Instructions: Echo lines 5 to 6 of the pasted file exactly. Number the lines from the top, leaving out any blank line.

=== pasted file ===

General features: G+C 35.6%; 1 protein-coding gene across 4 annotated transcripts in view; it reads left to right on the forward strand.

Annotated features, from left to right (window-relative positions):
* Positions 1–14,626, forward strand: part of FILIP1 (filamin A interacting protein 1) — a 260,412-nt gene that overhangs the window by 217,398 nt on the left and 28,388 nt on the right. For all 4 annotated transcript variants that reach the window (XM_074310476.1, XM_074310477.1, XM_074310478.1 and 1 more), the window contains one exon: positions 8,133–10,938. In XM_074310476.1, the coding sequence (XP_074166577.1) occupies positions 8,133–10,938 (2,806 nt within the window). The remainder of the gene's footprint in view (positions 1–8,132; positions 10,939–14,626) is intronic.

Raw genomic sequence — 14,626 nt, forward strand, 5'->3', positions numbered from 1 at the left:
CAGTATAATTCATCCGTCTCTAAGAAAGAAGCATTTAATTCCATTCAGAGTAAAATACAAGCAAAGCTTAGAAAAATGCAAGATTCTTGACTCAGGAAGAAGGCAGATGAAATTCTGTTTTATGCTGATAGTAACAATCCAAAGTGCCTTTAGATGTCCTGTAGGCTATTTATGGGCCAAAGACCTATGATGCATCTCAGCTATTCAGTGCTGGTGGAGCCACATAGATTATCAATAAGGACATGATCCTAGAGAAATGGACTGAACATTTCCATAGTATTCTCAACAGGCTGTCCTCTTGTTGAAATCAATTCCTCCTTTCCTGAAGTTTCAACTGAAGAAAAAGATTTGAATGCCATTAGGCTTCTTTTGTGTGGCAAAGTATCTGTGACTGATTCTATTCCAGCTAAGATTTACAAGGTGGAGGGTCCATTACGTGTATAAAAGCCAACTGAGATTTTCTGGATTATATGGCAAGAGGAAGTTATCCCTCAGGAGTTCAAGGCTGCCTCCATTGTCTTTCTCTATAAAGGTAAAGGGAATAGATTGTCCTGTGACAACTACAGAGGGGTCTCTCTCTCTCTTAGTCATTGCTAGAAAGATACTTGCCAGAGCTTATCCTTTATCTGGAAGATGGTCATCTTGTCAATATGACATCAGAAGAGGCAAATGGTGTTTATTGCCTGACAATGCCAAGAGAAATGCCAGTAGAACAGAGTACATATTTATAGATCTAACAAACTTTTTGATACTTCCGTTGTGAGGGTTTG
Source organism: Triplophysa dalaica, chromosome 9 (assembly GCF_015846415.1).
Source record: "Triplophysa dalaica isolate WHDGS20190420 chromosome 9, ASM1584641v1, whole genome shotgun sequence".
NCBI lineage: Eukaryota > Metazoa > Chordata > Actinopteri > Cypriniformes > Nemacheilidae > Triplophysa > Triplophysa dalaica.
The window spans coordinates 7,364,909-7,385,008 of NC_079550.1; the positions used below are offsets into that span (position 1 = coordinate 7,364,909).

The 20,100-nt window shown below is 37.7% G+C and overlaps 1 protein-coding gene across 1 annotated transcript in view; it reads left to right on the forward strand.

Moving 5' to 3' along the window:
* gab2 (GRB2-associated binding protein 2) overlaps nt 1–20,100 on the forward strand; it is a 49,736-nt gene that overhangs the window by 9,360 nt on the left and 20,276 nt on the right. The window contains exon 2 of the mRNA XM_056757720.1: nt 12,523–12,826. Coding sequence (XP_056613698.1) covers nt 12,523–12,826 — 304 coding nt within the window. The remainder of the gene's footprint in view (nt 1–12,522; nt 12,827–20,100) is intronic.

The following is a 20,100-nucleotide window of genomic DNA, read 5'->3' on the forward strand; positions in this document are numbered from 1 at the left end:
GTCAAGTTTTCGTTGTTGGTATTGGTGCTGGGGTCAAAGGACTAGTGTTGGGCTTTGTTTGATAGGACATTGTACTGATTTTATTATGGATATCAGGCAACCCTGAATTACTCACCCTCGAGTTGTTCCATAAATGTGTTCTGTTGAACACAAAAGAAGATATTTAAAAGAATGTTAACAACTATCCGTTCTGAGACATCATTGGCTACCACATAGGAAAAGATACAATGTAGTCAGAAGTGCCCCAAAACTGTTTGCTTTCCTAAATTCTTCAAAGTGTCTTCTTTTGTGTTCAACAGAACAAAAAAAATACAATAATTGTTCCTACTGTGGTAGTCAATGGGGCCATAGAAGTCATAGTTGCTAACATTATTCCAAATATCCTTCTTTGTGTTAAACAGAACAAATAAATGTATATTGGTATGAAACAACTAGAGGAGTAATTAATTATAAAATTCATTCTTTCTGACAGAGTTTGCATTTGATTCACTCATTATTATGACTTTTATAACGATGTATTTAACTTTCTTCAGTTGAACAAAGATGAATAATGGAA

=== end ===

CAGTATAATTCATCCGTCTCTAAGAAAGAAGCATTTAATTCCATTCAGAGTAAAATACAAGCAAAGCTTAGAAAAATGCAAGATTCTTGACTCAGGAAGAAGGCAGATGAAATTCTGTTTTATGCTGATAGTAACAATCCAAAGTGCCTTTAGATGTCCTGTAGGCTATTTATGGGCCAAAGACCTATGATGCATCTCAGCTATTCAGTGCTGGTGGAGCCACATAGATTATCAATAAGGACATGATCCTAGAGAAATGGACTGAACATTTCCATAGTATTCTCAACAGGCTGTCCTCTTGTTGAAATCAATTCCTCCTTTCCTGAAGTTTCAACTGAAGAAAAAGATTTGAATGCCATTAGGCTTCTTTTGTGTGGCAAAGTATCTGTGACTGATTCTATTCCAGCTAAGATTTACAAGGTGGAGGGTCCATTACGTGTATAAAAGCCAACTGAGATTTTCTGGATTATATGGCAAGAGGAAGTTATCCCTCAGGAGTTCAAGGCTGCCTCCATTGTCTTTCTCTATAAAGGTAAAGGGAATAGATTGTCCTGTGACAACTACAGAGGGGTCTCTCTCTCTCTTAGTCATTGCTAGAAAGATACTTGCCAGAGCTTATCCTTTATCTGGAAGATGGTCATCTTGTCAATATGACATCAGAAGAGGCAAATGGTGTTTATTGCCTGACAATGCCAAGAGAAATGCCAGTAGAACAGAGTACATATTTATAGATCTAACAAACTTTTTGATACTTCCGTTGTGAGGGTTTG
Source organism: Triplophysa dalaica, chromosome 9 (assembly GCF_015846415.1).